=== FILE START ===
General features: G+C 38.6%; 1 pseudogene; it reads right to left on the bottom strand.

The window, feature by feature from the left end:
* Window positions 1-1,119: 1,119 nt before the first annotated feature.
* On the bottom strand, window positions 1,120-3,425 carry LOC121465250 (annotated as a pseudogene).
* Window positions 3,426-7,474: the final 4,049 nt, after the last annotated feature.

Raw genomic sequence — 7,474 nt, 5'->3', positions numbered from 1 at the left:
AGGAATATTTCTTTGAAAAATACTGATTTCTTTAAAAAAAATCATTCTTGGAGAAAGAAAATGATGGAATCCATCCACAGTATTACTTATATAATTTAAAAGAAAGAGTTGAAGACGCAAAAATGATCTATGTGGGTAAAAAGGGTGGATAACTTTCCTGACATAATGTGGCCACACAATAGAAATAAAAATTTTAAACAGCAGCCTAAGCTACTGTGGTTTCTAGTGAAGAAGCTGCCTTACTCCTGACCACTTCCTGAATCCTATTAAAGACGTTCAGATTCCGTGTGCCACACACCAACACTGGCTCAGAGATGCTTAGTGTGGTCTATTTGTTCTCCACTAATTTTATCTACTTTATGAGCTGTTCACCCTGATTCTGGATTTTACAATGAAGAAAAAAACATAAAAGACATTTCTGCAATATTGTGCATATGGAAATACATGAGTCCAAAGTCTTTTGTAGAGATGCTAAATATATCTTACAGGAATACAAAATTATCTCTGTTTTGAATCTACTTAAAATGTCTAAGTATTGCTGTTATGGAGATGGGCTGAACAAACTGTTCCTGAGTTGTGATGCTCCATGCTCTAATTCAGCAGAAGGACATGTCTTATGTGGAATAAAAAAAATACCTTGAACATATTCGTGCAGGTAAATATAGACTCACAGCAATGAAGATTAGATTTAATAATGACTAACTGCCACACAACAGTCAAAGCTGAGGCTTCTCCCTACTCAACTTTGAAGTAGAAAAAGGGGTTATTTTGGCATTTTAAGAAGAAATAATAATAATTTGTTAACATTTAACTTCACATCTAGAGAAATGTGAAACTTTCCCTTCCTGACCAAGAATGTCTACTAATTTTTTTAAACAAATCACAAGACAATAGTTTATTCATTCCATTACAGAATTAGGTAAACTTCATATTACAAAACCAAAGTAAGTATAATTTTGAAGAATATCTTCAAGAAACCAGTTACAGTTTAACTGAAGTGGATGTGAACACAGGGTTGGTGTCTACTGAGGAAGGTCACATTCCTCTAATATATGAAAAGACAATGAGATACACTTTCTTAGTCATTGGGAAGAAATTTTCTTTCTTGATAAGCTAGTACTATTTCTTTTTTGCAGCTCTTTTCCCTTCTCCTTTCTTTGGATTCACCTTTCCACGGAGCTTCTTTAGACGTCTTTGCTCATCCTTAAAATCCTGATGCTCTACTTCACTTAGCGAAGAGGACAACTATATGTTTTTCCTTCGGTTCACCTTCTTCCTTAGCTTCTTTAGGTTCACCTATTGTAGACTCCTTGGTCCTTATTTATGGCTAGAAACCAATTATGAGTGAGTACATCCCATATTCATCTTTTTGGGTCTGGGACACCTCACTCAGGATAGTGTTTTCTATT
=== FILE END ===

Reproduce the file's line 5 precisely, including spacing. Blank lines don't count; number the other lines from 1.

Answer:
* Window positions 3,426-7,474: the final 4,049 nt, after the last annotated feature.